The Paperboy is one of the most divisive movies of the year - it got a fair share of terrible reviews and then it got a lot of positive responses from the audience that was entertained by the film. You probably know two things about the movie - that it includes a scene where Nicole Kidman is peeing on Zac Efron (in the film's defense - it's after he is stung by jelly fish and thanks to Friends we all know what needs to be done in this situation) and that this is a movie for which Kidman got the Golden Globe nomination. The fact that not many people actually got to see that trashy little gem is in its favor - The Paperboy is a fun ride filled with unpredictable twists and turns.
The film's protagonist is Jack Jansen (Zac Efron), young, good looking man who is helping out his brother - journalist Ward (Matthew MacConaughey) and his writer friend Yardley with their work on the article. They want to write about the case of Hillary Van Wetter (John Cusack) - the man convicted for death for killing a sheriff. Ward insists that the trial was not fair and Hillary never had a chance to talk about his version of events and he thinks that this will make for a good story and maybe they will even manage to give the convict a second chance at fair trial.
Enter Charlotte Bless (Nicole Kidman). She is a trashy, slutty hairdresser who loves dangerous men. She corresponds with a bunch of prisoners whom she never even met and she falls in love with Hillary through his letters in which he calls her "his angel". Charlotte is loud, shameless and very desirable - upon seeing her Jack instantly falls for her. What follows is the series of outrageous, occasionally bloody events that you won't be able to see coming. All of this is presented in the form of the story Jensen's housekeeper (Macy Gray) is telling to the papers.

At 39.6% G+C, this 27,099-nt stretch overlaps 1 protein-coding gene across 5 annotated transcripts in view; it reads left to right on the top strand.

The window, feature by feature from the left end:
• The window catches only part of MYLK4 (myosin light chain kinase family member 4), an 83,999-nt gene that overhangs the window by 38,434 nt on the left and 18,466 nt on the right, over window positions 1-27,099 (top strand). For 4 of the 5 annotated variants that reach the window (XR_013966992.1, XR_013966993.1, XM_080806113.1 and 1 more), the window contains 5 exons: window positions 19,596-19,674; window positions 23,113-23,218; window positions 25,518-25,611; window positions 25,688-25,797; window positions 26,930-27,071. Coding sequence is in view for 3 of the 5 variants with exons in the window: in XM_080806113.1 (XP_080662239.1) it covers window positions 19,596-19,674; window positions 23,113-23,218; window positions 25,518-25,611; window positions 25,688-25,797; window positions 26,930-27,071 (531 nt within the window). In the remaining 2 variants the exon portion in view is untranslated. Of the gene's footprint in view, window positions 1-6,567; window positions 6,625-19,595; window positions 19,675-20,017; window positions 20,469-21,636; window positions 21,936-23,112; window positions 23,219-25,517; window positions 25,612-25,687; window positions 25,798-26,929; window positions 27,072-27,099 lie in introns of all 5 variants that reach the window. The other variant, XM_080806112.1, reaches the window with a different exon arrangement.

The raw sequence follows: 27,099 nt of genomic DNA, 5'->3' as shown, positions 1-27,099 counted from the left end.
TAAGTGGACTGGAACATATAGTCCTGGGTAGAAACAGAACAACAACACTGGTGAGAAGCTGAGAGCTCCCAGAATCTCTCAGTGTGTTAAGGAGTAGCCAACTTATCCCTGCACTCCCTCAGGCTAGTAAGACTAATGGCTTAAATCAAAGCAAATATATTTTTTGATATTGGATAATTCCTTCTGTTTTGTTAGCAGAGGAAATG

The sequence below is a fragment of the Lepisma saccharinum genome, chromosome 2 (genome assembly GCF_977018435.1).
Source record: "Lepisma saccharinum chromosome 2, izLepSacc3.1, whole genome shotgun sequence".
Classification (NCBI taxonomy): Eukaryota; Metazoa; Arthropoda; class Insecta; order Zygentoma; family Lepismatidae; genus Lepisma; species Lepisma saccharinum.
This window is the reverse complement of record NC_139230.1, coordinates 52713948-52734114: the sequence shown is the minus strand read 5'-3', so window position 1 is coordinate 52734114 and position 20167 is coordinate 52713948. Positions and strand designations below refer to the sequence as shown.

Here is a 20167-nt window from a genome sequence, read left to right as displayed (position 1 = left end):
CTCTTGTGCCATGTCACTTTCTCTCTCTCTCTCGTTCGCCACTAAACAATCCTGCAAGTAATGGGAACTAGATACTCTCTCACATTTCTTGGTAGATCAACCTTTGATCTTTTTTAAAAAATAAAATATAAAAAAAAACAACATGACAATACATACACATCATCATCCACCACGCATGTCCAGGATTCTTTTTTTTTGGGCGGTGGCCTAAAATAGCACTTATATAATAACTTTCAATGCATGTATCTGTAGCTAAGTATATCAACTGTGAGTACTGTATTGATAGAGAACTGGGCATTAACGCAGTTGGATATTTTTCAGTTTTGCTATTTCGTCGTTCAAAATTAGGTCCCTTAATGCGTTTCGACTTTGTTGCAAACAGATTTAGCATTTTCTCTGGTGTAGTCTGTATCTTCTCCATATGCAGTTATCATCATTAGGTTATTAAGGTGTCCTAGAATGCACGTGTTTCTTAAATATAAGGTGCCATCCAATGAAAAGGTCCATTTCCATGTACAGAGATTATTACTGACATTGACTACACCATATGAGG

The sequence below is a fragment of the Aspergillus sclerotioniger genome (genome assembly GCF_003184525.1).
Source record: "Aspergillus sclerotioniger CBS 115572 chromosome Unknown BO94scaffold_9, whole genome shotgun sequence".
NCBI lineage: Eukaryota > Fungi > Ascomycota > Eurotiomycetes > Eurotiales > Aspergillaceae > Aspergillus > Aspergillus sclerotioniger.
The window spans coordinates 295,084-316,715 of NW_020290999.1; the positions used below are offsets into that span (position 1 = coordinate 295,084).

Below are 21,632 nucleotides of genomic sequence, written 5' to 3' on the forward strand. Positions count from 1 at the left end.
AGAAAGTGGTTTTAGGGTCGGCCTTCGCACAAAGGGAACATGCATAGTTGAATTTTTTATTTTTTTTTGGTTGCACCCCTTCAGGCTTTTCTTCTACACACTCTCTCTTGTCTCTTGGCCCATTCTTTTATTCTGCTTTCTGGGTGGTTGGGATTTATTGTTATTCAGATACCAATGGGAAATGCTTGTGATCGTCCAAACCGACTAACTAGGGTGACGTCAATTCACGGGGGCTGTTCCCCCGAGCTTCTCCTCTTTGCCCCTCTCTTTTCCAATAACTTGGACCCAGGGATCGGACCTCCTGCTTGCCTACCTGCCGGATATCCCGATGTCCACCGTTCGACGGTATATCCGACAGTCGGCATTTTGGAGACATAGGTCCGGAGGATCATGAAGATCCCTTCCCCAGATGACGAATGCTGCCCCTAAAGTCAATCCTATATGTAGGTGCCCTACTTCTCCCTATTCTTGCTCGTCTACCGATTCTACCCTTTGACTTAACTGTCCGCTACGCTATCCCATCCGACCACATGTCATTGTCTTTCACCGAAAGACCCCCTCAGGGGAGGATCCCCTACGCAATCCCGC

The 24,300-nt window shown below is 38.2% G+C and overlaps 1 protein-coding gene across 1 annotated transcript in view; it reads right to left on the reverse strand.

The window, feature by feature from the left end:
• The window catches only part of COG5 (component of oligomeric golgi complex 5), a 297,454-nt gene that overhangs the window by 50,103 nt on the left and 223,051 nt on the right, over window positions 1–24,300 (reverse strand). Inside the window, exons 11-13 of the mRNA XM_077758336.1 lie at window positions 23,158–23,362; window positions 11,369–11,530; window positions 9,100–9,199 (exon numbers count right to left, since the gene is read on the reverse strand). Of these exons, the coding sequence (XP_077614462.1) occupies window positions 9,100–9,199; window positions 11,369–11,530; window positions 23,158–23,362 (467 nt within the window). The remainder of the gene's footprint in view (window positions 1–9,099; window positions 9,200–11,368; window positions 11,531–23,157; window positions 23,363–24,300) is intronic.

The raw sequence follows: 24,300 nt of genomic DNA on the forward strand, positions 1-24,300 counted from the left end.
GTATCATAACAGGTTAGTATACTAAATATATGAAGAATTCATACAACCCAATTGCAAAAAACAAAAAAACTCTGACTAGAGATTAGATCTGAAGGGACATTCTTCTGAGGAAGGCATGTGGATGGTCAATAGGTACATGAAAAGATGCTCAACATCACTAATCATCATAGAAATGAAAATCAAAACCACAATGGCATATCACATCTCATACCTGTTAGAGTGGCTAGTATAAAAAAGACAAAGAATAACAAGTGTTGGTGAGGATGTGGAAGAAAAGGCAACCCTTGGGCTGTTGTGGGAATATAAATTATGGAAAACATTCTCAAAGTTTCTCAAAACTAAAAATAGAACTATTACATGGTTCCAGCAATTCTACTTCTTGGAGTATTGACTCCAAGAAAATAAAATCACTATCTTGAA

In many ways The Paperboy reminded me of terrific Killer Joe - it's definitely not a movie for everyone with plenty of shocking moments, it features Matthew McConaughey pushing boundaries again and it is filled with scenes that are bound to make you uncomfortable. The peeing scene is actually nothing comparing to what goes down in this movie - when Hilary and Charlotte finally meet in prison they are prohibited to touch. What occurs is something that the audience named "telepathic sex scene" during which Hillary instructs Charlotte what to do and she moans like an animal, with Jack, Ward and Yardley present in the room. I had only one thought during all of that - "Mother of God what is this thing I'm witnessing?"